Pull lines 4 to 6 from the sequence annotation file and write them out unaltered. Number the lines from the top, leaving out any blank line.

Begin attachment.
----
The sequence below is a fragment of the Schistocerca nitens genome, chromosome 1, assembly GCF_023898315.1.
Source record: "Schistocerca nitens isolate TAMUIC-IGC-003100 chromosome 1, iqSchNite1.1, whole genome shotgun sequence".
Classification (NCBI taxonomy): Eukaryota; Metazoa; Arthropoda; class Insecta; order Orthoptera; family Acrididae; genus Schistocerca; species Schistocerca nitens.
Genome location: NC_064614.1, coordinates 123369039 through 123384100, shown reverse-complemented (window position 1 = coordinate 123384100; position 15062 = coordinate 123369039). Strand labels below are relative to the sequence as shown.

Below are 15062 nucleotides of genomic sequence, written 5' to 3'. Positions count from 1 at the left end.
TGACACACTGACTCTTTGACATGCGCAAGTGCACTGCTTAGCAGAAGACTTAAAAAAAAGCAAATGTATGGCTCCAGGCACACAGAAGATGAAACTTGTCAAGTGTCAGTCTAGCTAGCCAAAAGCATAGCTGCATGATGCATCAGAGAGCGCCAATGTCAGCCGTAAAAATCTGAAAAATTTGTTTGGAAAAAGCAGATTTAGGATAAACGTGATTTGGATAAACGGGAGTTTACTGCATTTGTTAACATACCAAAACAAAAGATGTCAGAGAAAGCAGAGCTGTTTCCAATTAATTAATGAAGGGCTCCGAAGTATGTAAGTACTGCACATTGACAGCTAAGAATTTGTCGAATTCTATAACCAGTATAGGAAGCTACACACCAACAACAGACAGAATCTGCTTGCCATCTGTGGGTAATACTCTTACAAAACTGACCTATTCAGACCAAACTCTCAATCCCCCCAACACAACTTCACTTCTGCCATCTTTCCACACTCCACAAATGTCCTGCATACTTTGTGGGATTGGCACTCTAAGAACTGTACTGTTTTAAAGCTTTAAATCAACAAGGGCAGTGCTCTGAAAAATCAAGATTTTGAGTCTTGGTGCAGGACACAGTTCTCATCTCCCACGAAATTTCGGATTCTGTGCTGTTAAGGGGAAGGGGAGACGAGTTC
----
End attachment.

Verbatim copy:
Genome location: NC_064614.1, coordinates 123369039 through 123384100, shown reverse-complemented (window position 1 = coordinate 123384100; position 15062 = coordinate 123369039). Strand labels below are relative to the sequence as shown.

Below are 15062 nucleotides of genomic sequence, written 5' to 3'. Positions count from 1 at the left end.
TGACACACTGACTCTTTGACATGCGCAAGTGCACTGCTTAGCAGAAGACTTAAAAAAAAGCAAATGTATGGCTCCAGGCACACAGAAGATGAAACTTGTCAAGTGTCAGTCTAGCTAGCCAAAAGCATAGCTGCATGATGCATCAGAGAGCGCCAATGTCAGCCGTAAAAATCTGAAAAATTTGTTTGGAAAAAGCAGATTTAGGATAAACGTGATTTGGATAAACGGGAGTTTACTGCATTTGTTAACATACCAAAACAAAAGATGTCAGAGAAAGCAGAGCTGTTTCCAATTAATTAATGAAGGGCTCCGAAGTATGTAAGTACTGCACATTGACAGCTAAGAATTTGTCGAATTCTATAACCAGTATAGGAAGCTACACACCAACAACAGACAGAATCTGCTTGCCATCTGTGGGTAATACTCTTACAAAACTGACCTATTCAGACCAAACTCTCAATCCCCCCAACACAACTTCACTTCTGCCATCTTTCCACACTCCACAAATGTCCTGCATACTTTGTGGGATTGGCACTCTAAGAACTGTACTGTTTTAAAGCTTTAAATCAACAAGGGCAGTGCTCTGAAAAATCAAGATTTTGAGTCTTGGTGCAGGACACAGTTCTCATCTCCCACGAAATTTCGGATTCTGTGCTGTTAAGGGGAAGGGGAGACGAGTTC